Siblings at Odds: Metal vs. Wood

Dear Vicki: My younger brother and I had a shaky relationship growing up. We never seemed to agree on anything and often took the opposite side of an issue just to antagonize each other. We’ve grown out of that to some degree, but as adults we still don’t see eye to eye on much of anything. What he thinks is important seems stupid to me. And when I make something a priority, it feels like he always questions me. We both have children now and the cousins love to get together, but it’s hard when Greg and I are so tense around each other. Is there any way the Five Elements can help us get along better? I’m just beginning to study the elements, but suspect I’m a Metal and Greg is a Wood. Signed: Always at Odds

Dear Always At Odds: In relationships, the shadowy area of priority and tendency seems to trip us up again and again. It’s not uncommon to expect our friends and family to see the reasoning behind whatever we do, but it rarely happens that way. For example, if you question your brother’s priorities and offer what are to you vastly superior alternatives, he will likely resent the interference. Or when you make decisions that fly in the face of what he thinks is smart, he’ll likely assume you’re making a mistake and challenge you, which you won’t like. This is normal and to be expected because each element has its own way of approaching everything in life.

The Metal/Wood dynamic can be particularly prickly because these two elements tend to be more opinionated than the other three elements. It’s a dynamic I know very well, too. I’m a primary Wood and my husband is a primary Metal. As a Wood, I place much more importance on accomplishment than Mark ever would. We used to argue about my workaholic ways, but he’s come to accept that it’s essential to my happiness (even though he still shakes his head many evenings as he passes my home office on his way to the TV room). Conversely, a life without order and rules would make my Metal husband miserable. We used to fight about his exacting need for detail, but I’ve come to accept it even though the tedious precision he applies toward putting together a 1500 piece puzzle sends me screaming from the room. But he’s happy with his puzzles and glad that I don’t give him grief about them anymore.

The reality is that relationship issues will arise when we project our elemental needs, desires, and priorities onto other people, assuming they’ll want what we want. But unless we’re relating to someone practically identical to us, which is highly unlikely, other people aren’t going to want or need exactly what we do. This is especially true if different primary elements are involved; if we don’t understand what matters to each of the Five Elements, we often won’t have a clue why other people act the way they do. This means that the more you study the Five Elements model, the easier it will be for you to understand not only your Metal brother, but also maybe a Fire daughter or Water son or Earth mother, just to name a few.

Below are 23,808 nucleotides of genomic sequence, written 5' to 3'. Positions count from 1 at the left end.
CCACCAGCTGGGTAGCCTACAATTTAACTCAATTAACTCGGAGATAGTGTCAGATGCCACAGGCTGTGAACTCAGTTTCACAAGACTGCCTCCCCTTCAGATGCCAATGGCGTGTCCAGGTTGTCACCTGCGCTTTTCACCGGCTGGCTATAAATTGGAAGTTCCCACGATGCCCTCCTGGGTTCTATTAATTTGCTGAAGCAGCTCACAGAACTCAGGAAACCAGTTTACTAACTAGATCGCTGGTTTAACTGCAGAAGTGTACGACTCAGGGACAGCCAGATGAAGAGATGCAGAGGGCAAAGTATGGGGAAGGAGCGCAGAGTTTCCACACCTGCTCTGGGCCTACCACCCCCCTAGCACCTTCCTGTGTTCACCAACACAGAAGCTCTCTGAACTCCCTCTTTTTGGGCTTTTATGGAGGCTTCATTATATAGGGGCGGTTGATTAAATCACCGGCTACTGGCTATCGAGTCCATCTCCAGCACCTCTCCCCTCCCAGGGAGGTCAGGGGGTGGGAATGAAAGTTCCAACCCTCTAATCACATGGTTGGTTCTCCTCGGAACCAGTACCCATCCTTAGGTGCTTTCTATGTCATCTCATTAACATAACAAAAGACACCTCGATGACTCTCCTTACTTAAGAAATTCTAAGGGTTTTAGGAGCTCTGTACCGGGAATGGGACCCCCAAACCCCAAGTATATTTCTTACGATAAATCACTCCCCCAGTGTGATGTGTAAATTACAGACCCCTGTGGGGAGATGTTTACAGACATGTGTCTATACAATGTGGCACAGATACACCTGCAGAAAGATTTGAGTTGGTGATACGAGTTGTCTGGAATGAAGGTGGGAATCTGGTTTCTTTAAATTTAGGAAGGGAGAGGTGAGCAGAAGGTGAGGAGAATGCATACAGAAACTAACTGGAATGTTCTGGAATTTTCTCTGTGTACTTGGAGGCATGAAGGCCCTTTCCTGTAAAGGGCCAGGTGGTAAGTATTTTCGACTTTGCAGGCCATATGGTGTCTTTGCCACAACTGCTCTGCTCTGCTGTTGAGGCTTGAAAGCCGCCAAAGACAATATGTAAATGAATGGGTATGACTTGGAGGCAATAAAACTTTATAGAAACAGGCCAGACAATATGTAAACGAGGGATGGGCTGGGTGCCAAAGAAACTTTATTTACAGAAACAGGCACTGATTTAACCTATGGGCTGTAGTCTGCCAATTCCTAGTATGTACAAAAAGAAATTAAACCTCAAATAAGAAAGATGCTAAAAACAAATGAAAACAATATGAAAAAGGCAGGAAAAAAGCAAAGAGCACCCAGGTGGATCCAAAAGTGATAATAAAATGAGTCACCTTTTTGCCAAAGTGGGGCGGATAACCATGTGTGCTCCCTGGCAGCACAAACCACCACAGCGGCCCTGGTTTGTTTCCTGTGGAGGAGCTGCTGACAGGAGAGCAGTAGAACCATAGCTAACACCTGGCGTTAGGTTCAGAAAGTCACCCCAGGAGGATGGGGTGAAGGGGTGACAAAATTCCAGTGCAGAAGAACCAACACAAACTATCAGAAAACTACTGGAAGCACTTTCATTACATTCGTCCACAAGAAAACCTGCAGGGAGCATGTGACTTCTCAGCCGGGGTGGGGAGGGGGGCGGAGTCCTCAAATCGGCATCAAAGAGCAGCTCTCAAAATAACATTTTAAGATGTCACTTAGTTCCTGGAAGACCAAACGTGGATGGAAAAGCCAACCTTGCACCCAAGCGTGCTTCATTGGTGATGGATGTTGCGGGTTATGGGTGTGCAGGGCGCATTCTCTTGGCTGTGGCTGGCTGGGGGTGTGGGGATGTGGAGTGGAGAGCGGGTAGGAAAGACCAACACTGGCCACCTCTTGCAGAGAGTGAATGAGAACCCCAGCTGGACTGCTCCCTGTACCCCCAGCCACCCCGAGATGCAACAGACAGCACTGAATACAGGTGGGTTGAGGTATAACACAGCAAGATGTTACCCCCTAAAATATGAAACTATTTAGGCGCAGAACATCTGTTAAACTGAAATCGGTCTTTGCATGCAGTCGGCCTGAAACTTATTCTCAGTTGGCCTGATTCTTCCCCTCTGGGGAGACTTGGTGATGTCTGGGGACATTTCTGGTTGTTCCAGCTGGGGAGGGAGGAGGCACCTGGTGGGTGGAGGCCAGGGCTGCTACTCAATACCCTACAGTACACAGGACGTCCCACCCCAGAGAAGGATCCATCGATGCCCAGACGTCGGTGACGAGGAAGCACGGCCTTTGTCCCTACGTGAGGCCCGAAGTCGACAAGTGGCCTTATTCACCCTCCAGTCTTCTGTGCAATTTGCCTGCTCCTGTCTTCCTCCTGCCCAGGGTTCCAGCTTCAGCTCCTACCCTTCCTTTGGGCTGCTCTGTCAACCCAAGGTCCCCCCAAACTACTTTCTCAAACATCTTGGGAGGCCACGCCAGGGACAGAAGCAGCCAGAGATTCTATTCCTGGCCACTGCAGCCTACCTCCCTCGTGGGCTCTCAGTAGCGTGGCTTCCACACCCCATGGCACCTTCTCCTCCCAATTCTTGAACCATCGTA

To get along better with Greg, begin by honoring what’s important to his Wood. Personal success and accomplishments are priorities for Woods, so make sure the disagreements you have with him don’t diminish his sense of self. You also need to remember that the two of you relate via the Controlling Cycle with your Metal controlling his Wood. This means that your Metal might feel limiting to his Wood, so be gentle with how you approach him. Being on his Control Cycle and his big sister could make him feel a bit defensive at times. Be aware of this and act accordingly.

And when Greg challenges some of your well thought out plans or opinions, instead of reaching across that Control Cycle to prune his offensive Wood, take the time to explain the logic behind your actions rather than just feeling insulted. The good news for you is that as a Metal, you honor logic and reason. And while you will firmly believe there is a right way to do anything, and that your way is likely the right way, as a Metal you will be willing to change your mind if presented with rationally explained facts. Try to draw this kind of explanation out of Greg when he disagrees with you. It will make him feel important, which is always a good thing for a Wood, and it could provide you with information that might make a difference.

Finally, Metal and Wood have a lot in common, so if you can build on these similarities instead of focusing on the differences, you will definitely improve how the two of you get along. Metal and Wood both value structure and things unfolding in an orderly fashion. Take the time to notice how your brother manages this in his life and compliment him on it. A few well-placed and sincere compliments can make a big difference in the dynamic between two people, especially a Wood and a Metal.

It’s never too late to change any relationship. Once you start paying attention to what each of you needs, your Metal at odds with his Wood can become a thing of the past. Good luck!

metal wood

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